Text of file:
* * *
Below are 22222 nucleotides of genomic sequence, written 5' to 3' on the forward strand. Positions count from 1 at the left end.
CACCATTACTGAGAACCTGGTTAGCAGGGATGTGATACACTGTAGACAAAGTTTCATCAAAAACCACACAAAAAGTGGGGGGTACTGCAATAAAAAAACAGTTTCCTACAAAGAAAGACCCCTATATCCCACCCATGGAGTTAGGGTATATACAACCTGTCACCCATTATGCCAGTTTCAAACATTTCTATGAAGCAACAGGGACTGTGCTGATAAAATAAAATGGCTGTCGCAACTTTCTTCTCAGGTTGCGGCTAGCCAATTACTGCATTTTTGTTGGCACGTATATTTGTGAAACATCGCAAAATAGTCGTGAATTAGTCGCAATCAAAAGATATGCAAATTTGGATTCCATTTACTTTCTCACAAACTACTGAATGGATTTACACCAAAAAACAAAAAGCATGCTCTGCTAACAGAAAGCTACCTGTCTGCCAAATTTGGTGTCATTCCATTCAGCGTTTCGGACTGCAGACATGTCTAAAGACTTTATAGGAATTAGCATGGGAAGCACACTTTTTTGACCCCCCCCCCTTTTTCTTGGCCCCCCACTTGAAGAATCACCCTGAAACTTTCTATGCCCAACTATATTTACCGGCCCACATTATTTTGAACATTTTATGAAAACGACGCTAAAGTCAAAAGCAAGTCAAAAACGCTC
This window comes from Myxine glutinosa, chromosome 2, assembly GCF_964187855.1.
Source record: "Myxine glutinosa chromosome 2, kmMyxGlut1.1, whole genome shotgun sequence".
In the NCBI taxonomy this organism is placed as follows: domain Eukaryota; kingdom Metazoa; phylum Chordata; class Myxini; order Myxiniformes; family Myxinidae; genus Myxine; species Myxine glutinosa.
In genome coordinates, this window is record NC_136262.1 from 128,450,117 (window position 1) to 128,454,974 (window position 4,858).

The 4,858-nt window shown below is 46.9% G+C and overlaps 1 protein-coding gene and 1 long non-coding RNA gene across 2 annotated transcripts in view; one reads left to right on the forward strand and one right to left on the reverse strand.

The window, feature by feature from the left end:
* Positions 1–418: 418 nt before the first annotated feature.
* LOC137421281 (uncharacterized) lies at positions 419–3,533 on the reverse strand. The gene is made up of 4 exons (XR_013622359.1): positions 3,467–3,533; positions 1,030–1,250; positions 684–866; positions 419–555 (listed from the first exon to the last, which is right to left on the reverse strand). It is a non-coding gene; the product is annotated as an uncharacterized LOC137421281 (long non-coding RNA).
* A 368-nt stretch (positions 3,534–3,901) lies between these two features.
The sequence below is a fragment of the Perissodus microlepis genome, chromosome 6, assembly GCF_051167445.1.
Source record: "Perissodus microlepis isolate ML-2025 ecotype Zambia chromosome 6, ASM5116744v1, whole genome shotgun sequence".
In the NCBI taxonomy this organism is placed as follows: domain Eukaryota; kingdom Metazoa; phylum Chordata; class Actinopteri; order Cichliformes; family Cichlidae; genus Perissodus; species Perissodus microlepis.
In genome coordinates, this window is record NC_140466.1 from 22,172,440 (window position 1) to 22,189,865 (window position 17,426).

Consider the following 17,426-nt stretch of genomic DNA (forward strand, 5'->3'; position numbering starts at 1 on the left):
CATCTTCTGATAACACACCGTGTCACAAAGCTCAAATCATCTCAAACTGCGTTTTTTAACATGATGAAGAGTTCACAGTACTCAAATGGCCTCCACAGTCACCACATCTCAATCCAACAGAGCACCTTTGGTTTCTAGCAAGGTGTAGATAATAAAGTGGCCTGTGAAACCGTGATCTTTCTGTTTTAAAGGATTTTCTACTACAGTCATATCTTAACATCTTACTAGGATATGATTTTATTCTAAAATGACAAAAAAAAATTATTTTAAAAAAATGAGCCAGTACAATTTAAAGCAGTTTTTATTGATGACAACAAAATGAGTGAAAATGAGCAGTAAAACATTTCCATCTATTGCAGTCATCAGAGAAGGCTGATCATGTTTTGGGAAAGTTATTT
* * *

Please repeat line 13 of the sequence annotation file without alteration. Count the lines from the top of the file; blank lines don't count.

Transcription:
Source record: "Perissodus microlepis isolate ML-2025 ecotype Zambia chromosome 6, ASM5116744v1, whole genome shotgun sequence".